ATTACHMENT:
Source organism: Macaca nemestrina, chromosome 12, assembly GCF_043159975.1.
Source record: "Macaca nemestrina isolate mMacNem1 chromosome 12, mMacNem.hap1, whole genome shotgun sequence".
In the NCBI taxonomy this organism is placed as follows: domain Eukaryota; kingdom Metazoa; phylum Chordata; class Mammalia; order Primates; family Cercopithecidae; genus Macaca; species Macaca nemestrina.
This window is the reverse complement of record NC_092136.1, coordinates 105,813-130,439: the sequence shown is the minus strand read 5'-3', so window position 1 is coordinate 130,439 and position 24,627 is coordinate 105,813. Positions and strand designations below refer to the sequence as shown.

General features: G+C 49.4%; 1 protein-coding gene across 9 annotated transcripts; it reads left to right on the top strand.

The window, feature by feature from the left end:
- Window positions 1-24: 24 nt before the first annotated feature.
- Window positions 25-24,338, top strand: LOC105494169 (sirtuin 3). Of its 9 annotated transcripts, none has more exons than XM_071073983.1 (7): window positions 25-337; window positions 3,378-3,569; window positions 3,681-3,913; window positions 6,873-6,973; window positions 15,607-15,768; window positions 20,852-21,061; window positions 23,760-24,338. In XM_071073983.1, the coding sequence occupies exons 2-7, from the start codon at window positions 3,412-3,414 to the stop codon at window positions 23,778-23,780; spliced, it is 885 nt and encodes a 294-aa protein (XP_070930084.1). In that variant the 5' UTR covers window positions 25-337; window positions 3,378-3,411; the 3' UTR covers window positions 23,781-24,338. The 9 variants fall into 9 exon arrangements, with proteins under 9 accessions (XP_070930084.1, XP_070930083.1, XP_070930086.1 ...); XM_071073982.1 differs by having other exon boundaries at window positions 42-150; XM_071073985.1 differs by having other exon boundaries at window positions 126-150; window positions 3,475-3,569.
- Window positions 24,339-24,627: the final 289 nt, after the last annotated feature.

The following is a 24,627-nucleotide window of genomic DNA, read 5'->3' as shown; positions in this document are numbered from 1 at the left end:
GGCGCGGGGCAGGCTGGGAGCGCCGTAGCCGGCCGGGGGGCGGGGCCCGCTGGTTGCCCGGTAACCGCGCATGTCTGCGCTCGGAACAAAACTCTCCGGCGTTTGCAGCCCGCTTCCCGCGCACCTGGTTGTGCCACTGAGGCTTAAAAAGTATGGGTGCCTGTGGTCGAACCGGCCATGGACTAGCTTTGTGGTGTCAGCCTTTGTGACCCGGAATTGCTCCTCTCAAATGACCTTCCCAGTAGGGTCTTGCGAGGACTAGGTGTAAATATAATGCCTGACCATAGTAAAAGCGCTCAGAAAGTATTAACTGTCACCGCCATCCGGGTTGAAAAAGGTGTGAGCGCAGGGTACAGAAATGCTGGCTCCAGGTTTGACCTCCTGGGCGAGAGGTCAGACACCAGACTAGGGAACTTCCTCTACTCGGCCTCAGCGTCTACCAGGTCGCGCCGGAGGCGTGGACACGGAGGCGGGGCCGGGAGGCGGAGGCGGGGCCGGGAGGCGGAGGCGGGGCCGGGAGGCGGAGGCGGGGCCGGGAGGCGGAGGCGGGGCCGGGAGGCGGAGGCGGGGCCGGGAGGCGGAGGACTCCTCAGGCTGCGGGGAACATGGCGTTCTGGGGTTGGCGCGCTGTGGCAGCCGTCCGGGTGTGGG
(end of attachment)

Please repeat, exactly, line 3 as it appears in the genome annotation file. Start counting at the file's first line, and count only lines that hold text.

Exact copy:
In the NCBI taxonomy this organism is placed as follows: domain Eukaryota; kingdom Metazoa; phylum Chordata; class Mammalia; order Primates; family Cercopithecidae; genus Macaca; species Macaca nemestrina.